When the researchers trepanned the animal's skull to get to the brain, which means that they made a cut in the skull, using tools that included an angle grinder, a dental drill and chisels, they saw that there were still remains of soft tissue on its surface, according to the study. [How to Bring Back the Woolly Mammoth (Infographic)]
The mammoth specimen also had a well-preserved dura mater - Latin for "tough mother" - a dense membrane that protects the brain and spinal cord, as well as visible vessels and sinuses, the researchers wrote. The brain was stained brown due to oxidation, and it had shrunk, as its volume was 45 percent smaller than the volume of the cranial cavity, or the space inside the skull that houses the brain.
The brain may have thawed and frozen again several times, as the carcass has been stored in different conditions, the researchers wrote in the study. They found that the brain's structure was similar to that in modern-day elephants, which are related to mammoths, as both species belong to the same family of Elephantidae.
Based on their experience with Yuka, the researchers even came up with a set of tips that suggest the best strategies on how to proceed with preserving mammoth brains in the future.
"If there is an indication that the specimen discovered in permafrost has a preserved brain, it should be transported in a frozen condition," while it is inside the cranium, to avoid mechanical damage and deformations, they wrote in the study, also recommending that repeated thawing and freezing should be avoided at all costs.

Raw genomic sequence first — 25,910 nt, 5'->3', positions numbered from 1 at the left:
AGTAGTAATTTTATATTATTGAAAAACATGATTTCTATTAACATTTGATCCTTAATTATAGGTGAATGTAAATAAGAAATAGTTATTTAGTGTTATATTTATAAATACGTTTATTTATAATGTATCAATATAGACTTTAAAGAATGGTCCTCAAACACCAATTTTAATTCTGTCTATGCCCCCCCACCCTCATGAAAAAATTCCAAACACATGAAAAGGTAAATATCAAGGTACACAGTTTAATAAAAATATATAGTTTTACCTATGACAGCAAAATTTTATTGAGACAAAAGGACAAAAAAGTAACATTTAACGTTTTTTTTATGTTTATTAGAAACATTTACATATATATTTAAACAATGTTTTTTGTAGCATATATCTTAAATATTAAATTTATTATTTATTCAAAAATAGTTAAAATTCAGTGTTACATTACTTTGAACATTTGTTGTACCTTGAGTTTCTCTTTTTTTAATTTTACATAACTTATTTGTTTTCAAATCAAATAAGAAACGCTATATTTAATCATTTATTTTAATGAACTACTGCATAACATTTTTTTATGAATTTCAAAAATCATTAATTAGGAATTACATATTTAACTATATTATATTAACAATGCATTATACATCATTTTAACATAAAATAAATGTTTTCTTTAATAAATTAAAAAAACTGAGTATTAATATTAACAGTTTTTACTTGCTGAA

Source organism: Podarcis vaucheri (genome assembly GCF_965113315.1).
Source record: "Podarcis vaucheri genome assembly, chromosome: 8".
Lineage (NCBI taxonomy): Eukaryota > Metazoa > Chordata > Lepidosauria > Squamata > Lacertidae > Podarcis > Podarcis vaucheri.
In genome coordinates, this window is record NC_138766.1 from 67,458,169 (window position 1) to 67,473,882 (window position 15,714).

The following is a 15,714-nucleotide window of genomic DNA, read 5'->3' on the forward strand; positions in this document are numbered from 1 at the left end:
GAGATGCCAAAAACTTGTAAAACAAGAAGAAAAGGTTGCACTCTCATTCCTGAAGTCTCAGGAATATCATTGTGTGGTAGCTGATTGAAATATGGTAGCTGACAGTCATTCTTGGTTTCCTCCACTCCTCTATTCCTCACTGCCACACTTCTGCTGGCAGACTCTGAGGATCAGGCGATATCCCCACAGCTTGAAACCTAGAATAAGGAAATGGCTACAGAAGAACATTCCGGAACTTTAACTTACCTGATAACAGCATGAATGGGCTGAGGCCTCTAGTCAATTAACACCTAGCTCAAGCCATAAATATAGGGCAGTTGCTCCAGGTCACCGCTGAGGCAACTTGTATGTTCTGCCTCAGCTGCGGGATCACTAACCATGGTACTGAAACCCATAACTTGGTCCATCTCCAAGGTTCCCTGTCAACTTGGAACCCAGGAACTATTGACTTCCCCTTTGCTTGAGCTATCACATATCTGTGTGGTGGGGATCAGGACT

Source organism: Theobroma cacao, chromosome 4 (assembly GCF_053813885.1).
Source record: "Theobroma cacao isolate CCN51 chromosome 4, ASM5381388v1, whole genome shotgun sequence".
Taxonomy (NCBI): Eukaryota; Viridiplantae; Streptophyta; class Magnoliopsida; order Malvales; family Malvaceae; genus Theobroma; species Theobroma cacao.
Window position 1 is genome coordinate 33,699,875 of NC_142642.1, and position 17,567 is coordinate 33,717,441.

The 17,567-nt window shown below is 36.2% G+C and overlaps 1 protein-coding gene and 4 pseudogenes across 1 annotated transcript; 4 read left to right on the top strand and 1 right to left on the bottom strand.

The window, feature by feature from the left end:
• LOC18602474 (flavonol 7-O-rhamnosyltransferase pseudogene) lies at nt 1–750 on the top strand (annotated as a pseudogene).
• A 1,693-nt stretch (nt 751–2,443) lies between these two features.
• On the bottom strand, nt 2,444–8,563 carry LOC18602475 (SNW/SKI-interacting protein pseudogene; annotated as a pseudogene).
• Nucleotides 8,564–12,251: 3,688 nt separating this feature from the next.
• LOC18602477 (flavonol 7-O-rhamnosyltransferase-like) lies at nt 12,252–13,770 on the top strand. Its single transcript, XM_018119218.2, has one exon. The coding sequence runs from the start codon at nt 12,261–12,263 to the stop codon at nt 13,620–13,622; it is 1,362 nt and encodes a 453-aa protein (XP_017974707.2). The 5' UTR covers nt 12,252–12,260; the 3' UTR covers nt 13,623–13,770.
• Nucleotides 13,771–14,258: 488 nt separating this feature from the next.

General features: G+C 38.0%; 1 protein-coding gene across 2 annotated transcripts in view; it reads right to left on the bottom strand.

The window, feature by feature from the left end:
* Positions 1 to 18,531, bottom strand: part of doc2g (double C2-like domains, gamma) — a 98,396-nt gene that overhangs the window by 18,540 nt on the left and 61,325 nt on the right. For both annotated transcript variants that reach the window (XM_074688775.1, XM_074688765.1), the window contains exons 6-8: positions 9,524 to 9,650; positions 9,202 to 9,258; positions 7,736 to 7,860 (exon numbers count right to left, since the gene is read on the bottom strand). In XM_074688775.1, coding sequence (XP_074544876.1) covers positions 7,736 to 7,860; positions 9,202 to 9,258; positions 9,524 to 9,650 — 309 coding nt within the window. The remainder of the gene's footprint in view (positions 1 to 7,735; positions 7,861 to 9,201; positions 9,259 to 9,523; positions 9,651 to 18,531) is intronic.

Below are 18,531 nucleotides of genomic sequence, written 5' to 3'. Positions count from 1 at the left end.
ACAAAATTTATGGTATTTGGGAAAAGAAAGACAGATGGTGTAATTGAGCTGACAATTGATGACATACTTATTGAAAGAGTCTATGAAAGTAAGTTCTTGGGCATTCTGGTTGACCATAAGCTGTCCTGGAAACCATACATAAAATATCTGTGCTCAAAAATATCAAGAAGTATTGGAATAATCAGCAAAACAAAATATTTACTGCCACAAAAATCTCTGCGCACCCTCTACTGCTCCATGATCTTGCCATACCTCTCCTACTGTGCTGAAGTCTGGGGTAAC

This may be the first intact mammoth brain, but not the first of these ice-age animals to be unearthed. Two female baby woolly mammoths, dubbed Lyuba and Khroma, were uncovered from the Siberian permafrost in 2007 and 2009, respectively. The CT scans of these mammoths, whose stomach contents were found preserved, revealed skeletal differences between the two that may be due to some evolutionary change that occurred in the mammoth lineage - Khroma's remains dated to an earlier time than the 42,000-year-old Lyuba. Even so, their brains were not well preserved.
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Skin and Bones: Inside Baby Mammoths Image Gallery: Stunning Mammoth Unearthed Image Gallery: 25 Amazing Ancient Beasts Copyright 2014 LiveScience, a TechMediaNetwork company. All rights reserved. This material may not be published, broadcast, rewritten or redistributed.
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